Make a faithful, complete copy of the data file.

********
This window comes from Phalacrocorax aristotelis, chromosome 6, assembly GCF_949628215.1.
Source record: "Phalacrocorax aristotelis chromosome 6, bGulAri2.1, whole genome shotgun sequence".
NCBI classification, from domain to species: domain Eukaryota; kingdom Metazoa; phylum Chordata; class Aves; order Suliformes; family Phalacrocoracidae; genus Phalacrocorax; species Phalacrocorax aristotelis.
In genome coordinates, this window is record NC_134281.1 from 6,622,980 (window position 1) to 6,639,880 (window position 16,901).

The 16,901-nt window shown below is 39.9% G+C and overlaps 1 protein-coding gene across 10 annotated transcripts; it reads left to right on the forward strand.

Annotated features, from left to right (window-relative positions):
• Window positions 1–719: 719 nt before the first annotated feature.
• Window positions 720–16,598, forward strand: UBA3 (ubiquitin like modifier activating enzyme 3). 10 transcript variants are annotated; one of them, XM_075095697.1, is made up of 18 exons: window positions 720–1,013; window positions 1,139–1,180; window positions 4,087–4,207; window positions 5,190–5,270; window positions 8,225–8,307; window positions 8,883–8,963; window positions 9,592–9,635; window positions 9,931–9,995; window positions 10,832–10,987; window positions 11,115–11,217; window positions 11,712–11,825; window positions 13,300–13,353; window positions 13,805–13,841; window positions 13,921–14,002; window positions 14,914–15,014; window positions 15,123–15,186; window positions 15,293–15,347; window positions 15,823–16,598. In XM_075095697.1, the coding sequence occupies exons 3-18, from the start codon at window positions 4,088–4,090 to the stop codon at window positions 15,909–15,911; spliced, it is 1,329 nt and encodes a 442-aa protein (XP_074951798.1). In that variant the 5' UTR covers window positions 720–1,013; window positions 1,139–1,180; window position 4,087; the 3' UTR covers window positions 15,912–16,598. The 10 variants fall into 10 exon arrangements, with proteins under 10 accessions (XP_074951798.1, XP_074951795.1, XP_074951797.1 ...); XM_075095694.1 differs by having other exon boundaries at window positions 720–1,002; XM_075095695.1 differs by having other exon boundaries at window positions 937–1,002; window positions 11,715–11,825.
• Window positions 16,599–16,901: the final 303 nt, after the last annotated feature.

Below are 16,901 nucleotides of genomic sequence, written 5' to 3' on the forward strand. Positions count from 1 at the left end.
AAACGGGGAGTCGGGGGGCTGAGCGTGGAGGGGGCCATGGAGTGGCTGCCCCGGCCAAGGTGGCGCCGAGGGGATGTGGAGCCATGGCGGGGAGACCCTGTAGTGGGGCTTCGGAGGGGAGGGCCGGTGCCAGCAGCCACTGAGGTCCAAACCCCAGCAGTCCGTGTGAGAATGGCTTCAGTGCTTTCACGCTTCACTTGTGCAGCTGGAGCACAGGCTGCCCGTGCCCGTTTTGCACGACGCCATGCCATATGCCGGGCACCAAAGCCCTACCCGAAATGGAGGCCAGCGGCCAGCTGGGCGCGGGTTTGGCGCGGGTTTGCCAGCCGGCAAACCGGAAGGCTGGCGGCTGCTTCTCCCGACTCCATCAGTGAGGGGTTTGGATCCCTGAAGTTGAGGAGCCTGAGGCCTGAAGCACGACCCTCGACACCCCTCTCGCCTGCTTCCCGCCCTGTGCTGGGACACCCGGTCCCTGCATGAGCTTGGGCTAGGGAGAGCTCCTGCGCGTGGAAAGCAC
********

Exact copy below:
This window comes from Phalacrocorax aristotelis, chromosome 6, assembly GCF_949628215.1.
Source record: "Phalacrocorax aristotelis chromosome 6, bGulAri2.1, whole genome shotgun sequence".
NCBI classification, from domain to species: domain Eukaryota; kingdom Metazoa; phylum Chordata; class Aves; order Suliformes; family Phalacrocoracidae; genus Phalacrocorax; species Phalacrocorax aristotelis.
In genome coordinates, this window is record NC_134281.1 from 6,622,980 (window position 1) to 6,639,880 (window position 16,901).

The 16,901-nt window shown below is 39.9% G+C and overlaps 1 protein-coding gene across 10 annotated transcripts; it reads left to right on the forward strand.

Annotated features, from left to right (window-relative positions):
• Window positions 1–719: 719 nt before the first annotated feature.
• Window positions 720–16,598, forward strand: UBA3 (ubiquitin like modifier activating enzyme 3). 10 transcript variants are annotated; one of them, XM_075095697.1, is made up of 18 exons: window positions 720–1,013; window positions 1,139–1,180; window positions 4,087–4,207; window positions 5,190–5,270; window positions 8,225–8,307; window positions 8,883–8,963; window positions 9,592–9,635; window positions 9,931–9,995; window positions 10,832–10,987; window positions 11,115–11,217; window positions 11,712–11,825; window positions 13,300–13,353; window positions 13,805–13,841; window positions 13,921–14,002; window positions 14,914–15,014; window positions 15,123–15,186; window positions 15,293–15,347; window positions 15,823–16,598. In XM_075095697.1, the coding sequence occupies exons 3-18, from the start codon at window positions 4,088–4,090 to the stop codon at window positions 15,909–15,911; spliced, it is 1,329 nt and encodes a 442-aa protein (XP_074951798.1). In that variant the 5' UTR covers window positions 720–1,013; window positions 1,139–1,180; window position 4,087; the 3' UTR covers window positions 15,912–16,598. The 10 variants fall into 10 exon arrangements, with proteins under 10 accessions (XP_074951798.1, XP_074951795.1, XP_074951797.1 ...); XM_075095694.1 differs by having other exon boundaries at window positions 720–1,002; XM_075095695.1 differs by having other exon boundaries at window positions 937–1,002; window positions 11,715–11,825.
• Window positions 16,599–16,901: the final 303 nt, after the last annotated feature.

Below are 16,901 nucleotides of genomic sequence, written 5' to 3' on the forward strand. Positions count from 1 at the left end.
AAACGGGGAGTCGGGGGGCTGAGCGTGGAGGGGGCCATGGAGTGGCTGCCCCGGCCAAGGTGGCGCCGAGGGGATGTGGAGCCATGGCGGGGAGACCCTGTAGTGGGGCTTCGGAGGGGAGGGCCGGTGCCAGCAGCCACTGAGGTCCAAACCCCAGCAGTCCGTGTGAGAATGGCTTCAGTGCTTTCACGCTTCACTTGTGCAGCTGGAGCACAGGCTGCCCGTGCCCGTTTTGCACGACGCCATGCCATATGCCGGGCACCAAAGCCCTACCCGAAATGGAGGCCAGCGGCCAGCTGGGCGCGGGTTTGGCGCGGGTTTGCCAGCCGGCAAACCGGAAGGCTGGCGGCTGCTTCTCCCGACTCCATCAGTGAGGGGTTTGGATCCCTGAAGTTGAGGAGCCTGAGGCCTGAAGCACGACCCTCGACACCCCTCTCGCCTGCTTCCCGCCCTGTGCTGGGACACCCGGTCCCTGCATGAGCTTGGGCTAGGGAGAGCTCCTGCGCGTGGAAAGCAC